The Dirtbomb takes everything I’ve learnt about rigid bikes in the last four years of Stooge and pushes the envelope. Oh, and you’ll never have to worry about massive suspension servicing bills.
We love the name – where did it come from?
I’m a massive garage rock fan, and the daddy of all garage rock bands are The Stooges. ‘Funhouse’ is the single best rock album in the world ever, if you like heavy, grooving music and you don’t own it you need to buy it today. Anyway, another of the great Detroit rock bands are the Dirtbombs, and this bike is a garage rocker and it stole their name ‘cos it loved them that much.
And who would you say the Dirtbomb is made for then?
It’s made for anyone that loves riding bikes off road and is maybe left cold by the cash heavy maintenance schedule of high-end bikes. It’s for people who are bored by the current state of the bike world, who want to introduce some zen and soul into their riding and take this rigid thing to the next level. It’s for anyone that looks back on the Repack days with an overwhelming sense of misty eyed lust and wants a piece of the action in a state-of-the-art 21st century style, which is me by the way.
But on a serious note, it’s hard to get across in words just how transformative riding a bike like this can be, to me it’s like a pedalling version of pure joy. Because of the way it looks, it gets a lot of ‘is it a cruiser?’ comments, but no, it’s a hard boiled rigid mountain bike with a big visual nod to our heritage.
Why the ‘experiment’ in rigid geometry? What did you want to experiment with?
The demands of a rigid bike are completely different to a hardtail or full susser. Suspension provides greater comfort and control, which in turn provides more speed. When I’m designing a bike with no suspension I’m looking at two things – how can I make this bike handle like an absolute dream, and how can I limit the punishment making its way through the bars.
To digress a little, once upon a time all mountain bikes were rigid, and they were all shit, with geometry and a riding position that was basically taken from road bikes, probably because all the team riders in those early days had come from a road background and it was what they wanted, in terms of a familiar riding position that they could perform with. In those days suspension was without doubt a game changer that countered the 140mm long stems and 500mm wide handlebars.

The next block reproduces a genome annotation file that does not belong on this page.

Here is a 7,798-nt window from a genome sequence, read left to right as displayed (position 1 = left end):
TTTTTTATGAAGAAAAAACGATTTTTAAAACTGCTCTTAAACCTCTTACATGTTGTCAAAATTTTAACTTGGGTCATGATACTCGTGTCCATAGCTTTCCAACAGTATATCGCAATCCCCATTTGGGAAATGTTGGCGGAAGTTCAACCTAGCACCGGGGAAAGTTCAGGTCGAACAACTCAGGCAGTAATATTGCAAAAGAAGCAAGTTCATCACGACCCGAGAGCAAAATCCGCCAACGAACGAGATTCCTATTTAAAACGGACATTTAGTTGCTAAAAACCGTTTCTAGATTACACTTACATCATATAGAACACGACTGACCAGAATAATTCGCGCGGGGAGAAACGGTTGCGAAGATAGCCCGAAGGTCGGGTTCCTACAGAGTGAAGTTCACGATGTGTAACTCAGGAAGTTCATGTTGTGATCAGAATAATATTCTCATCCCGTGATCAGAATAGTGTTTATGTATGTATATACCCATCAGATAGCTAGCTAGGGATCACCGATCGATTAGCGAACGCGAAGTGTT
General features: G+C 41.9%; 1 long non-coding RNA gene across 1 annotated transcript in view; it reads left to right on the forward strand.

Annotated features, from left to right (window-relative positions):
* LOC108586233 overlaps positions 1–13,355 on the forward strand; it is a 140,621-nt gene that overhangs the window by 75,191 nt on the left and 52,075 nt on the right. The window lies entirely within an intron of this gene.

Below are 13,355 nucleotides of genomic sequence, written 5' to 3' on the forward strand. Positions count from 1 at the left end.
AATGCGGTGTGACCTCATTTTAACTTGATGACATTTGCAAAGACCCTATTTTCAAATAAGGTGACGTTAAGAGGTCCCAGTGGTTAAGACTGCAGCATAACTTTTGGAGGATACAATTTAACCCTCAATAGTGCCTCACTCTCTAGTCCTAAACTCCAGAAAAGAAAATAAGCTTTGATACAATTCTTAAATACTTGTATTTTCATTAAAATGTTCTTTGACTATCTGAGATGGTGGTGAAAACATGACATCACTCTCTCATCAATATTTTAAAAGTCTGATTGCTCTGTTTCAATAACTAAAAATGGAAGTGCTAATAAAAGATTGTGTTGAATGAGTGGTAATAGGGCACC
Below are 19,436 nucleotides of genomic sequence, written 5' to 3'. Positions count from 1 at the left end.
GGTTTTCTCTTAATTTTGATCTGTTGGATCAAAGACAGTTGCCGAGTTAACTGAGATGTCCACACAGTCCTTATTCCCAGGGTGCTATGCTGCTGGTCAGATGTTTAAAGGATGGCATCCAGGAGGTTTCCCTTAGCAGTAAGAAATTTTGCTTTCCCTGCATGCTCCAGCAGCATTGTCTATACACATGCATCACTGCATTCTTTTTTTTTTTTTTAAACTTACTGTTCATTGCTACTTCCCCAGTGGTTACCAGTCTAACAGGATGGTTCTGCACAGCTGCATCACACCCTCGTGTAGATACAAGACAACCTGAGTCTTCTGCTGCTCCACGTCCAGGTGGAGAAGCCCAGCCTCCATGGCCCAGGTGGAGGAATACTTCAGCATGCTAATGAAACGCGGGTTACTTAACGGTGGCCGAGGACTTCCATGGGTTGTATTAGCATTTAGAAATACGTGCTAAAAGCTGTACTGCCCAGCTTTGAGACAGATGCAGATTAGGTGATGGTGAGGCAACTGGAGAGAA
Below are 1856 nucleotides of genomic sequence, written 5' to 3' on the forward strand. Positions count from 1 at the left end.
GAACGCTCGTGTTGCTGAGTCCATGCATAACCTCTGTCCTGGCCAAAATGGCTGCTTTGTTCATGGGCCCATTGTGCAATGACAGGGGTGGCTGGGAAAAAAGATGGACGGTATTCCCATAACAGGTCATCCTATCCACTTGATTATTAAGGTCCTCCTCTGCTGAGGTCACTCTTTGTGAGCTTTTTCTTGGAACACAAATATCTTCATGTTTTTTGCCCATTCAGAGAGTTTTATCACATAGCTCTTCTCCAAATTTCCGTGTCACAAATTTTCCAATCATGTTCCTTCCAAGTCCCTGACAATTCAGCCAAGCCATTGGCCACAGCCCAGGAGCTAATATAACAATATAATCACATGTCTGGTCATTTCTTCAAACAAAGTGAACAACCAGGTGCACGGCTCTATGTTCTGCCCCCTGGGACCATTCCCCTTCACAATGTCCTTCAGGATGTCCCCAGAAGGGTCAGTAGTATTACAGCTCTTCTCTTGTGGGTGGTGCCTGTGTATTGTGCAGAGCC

As I touched on earlier, the design of the first Stooge was based around the idea of making a rigid trail bike with a taller front end, shorter stays to keep the front end light and poppy, and a larger fork offset to get the wheel out front. Coupled with a new-on-the-scene 29+ front tyre for rollover and a bit of cush, for me it was a revelation and it’s served me well to this day.
Meanwhile, in the world of ‘normal’ mountain bikes, the rather massive trend for ‘long, slack and low’ was taking over, in this country at least. One of the design issues when you take this to extremes is the massive amount of trail and wheel flop that’s introduced into the front end geometry, but the basic concept of the front wheel being way up front is one that certainly works for a certain type of riding.
With a rigid bike, the further you can get the front wheel in front of the steering axis, or more specifically, the further you can get the rider’s weight behind the front wheel, the less punishing the bike feels. People often asked about the need to keep the front wheel weighted, it’s counter-intuitive to many, but an unweighted front end is only a problem on a bike with a suspension fork, a plus front tyre provides all the insurance you need not to wipe out on a rigid bike. So the Dirtbomb is an experiment in getting the front wheel stretched out and up front as a means to attack trails harder and faster and with more comfort.